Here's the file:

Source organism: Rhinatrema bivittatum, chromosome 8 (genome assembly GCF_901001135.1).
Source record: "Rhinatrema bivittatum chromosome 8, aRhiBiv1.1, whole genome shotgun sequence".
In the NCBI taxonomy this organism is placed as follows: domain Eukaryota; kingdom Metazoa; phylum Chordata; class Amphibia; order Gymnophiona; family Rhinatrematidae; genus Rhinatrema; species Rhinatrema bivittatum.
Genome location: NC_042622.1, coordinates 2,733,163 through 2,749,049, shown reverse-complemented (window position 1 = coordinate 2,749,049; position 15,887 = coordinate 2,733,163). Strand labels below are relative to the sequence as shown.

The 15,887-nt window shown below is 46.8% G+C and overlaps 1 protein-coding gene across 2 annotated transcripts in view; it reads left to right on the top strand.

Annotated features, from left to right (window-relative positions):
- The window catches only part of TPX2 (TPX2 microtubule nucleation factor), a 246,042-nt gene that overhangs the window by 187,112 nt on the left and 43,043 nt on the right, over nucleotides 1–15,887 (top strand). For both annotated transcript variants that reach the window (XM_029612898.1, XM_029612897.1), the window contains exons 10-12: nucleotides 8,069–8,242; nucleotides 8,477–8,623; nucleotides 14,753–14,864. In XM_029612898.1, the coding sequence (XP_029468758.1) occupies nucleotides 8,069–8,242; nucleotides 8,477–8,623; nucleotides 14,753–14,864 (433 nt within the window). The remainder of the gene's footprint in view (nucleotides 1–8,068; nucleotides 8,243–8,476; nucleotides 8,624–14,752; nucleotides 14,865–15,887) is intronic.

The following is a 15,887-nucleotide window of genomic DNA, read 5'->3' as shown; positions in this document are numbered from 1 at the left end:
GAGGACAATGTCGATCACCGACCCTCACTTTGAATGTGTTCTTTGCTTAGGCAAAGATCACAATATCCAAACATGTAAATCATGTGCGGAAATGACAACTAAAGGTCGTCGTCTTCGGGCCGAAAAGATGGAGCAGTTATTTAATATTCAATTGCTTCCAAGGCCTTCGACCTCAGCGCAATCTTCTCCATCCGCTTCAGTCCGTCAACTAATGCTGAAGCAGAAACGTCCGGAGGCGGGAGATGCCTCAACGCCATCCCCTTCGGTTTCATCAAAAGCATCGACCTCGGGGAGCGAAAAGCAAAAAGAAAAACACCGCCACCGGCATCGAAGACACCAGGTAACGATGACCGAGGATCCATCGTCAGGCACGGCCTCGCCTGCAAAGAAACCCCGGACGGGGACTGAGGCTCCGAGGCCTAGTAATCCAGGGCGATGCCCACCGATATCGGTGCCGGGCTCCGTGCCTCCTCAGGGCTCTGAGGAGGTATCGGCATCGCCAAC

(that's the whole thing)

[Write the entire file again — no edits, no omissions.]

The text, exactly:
Source organism: Rhinatrema bivittatum, chromosome 8 (genome assembly GCF_901001135.1).
Source record: "Rhinatrema bivittatum chromosome 8, aRhiBiv1.1, whole genome shotgun sequence".
In the NCBI taxonomy this organism is placed as follows: domain Eukaryota; kingdom Metazoa; phylum Chordata; class Amphibia; order Gymnophiona; family Rhinatrematidae; genus Rhinatrema; species Rhinatrema bivittatum.
Genome location: NC_042622.1, coordinates 2,733,163 through 2,749,049, shown reverse-complemented (window position 1 = coordinate 2,749,049; position 15,887 = coordinate 2,733,163). Strand labels below are relative to the sequence as shown.

The 15,887-nt window shown below is 46.8% G+C and overlaps 1 protein-coding gene across 2 annotated transcripts in view; it reads left to right on the top strand.

Annotated features, from left to right (window-relative positions):
- The window catches only part of TPX2 (TPX2 microtubule nucleation factor), a 246,042-nt gene that overhangs the window by 187,112 nt on the left and 43,043 nt on the right, over nucleotides 1–15,887 (top strand). For both annotated transcript variants that reach the window (XM_029612898.1, XM_029612897.1), the window contains exons 10-12: nucleotides 8,069–8,242; nucleotides 8,477–8,623; nucleotides 14,753–14,864. In XM_029612898.1, the coding sequence (XP_029468758.1) occupies nucleotides 8,069–8,242; nucleotides 8,477–8,623; nucleotides 14,753–14,864 (433 nt within the window). The remainder of the gene's footprint in view (nucleotides 1–8,068; nucleotides 8,243–8,476; nucleotides 8,624–14,752; nucleotides 14,865–15,887) is intronic.

The following is a 15,887-nucleotide window of genomic DNA, read 5'->3' as shown; positions in this document are numbered from 1 at the left end:
GAGGACAATGTCGATCACCGACCCTCACTTTGAATGTGTTCTTTGCTTAGGCAAAGATCACAATATCCAAACATGTAAATCATGTGCGGAAATGACAACTAAAGGTCGTCGTCTTCGGGCCGAAAAGATGGAGCAGTTATTTAATATTCAATTGCTTCCAAGGCCTTCGACCTCAGCGCAATCTTCTCCATCCGCTTCAGTCCGTCAACTAATGCTGAAGCAGAAACGTCCGGAGGCGGGAGATGCCTCAACGCCATCCCCTTCGGTTTCATCAAAAGCATCGACCTCGGGGAGCGAAAAGCAAAAAGAAAAACACCGCCACCGGCATCGAAGACACCAGGTAACGATGACCGAGGATCCATCGTCAGGCACGGCCTCGCCTGCAAAGAAACCCCGGACGGGGACTGAGGCTCCGAGGCCTAGTAATCCAGGGCGATGCCCACCGATATCGGTGCCGGGCTCCGTGCCTCCTCAGGGCTCTGAGGAGGTATCGGCATCGCCAAC